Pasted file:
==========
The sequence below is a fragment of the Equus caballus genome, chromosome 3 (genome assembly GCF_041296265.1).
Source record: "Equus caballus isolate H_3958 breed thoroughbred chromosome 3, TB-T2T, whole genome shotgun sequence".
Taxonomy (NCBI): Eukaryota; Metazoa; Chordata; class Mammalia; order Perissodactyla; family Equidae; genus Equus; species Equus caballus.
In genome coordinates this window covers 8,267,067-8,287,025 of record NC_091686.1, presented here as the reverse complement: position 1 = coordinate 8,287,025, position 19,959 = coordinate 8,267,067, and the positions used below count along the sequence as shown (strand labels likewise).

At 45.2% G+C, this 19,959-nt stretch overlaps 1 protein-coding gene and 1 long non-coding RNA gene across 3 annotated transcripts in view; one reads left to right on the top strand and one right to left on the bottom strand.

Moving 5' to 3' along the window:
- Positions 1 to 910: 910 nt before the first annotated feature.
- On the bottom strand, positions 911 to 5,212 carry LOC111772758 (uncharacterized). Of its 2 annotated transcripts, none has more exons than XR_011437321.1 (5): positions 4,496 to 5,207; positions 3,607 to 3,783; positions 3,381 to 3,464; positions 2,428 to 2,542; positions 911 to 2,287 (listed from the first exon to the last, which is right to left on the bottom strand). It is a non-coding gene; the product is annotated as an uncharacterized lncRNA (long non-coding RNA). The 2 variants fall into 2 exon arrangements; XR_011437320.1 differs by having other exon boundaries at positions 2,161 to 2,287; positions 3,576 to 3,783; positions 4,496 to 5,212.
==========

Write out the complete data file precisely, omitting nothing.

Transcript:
The sequence below is a fragment of the Equus caballus genome, chromosome 3 (genome assembly GCF_041296265.1).
Source record: "Equus caballus isolate H_3958 breed thoroughbred chromosome 3, TB-T2T, whole genome shotgun sequence".
Taxonomy (NCBI): Eukaryota; Metazoa; Chordata; class Mammalia; order Perissodactyla; family Equidae; genus Equus; species Equus caballus.
In genome coordinates this window covers 8,267,067-8,287,025 of record NC_091686.1, presented here as the reverse complement: position 1 = coordinate 8,287,025, position 19,959 = coordinate 8,267,067, and the positions used below count along the sequence as shown (strand labels likewise).

At 45.2% G+C, this 19,959-nt stretch overlaps 1 protein-coding gene and 1 long non-coding RNA gene across 3 annotated transcripts in view; one reads left to right on the top strand and one right to left on the bottom strand.

Moving 5' to 3' along the window:
- Positions 1 to 910: 910 nt before the first annotated feature.
- On the bottom strand, positions 911 to 5,212 carry LOC111772758 (uncharacterized). Of its 2 annotated transcripts, none has more exons than XR_011437321.1 (5): positions 4,496 to 5,207; positions 3,607 to 3,783; positions 3,381 to 3,464; positions 2,428 to 2,542; positions 911 to 2,287 (listed from the first exon to the last, which is right to left on the bottom strand). It is a non-coding gene; the product is annotated as an uncharacterized lncRNA (long non-coding RNA). The 2 variants fall into 2 exon arrangements; XR_011437320.1 differs by having other exon boundaries at positions 2,161 to 2,287; positions 3,576 to 3,783; positions 4,496 to 5,212.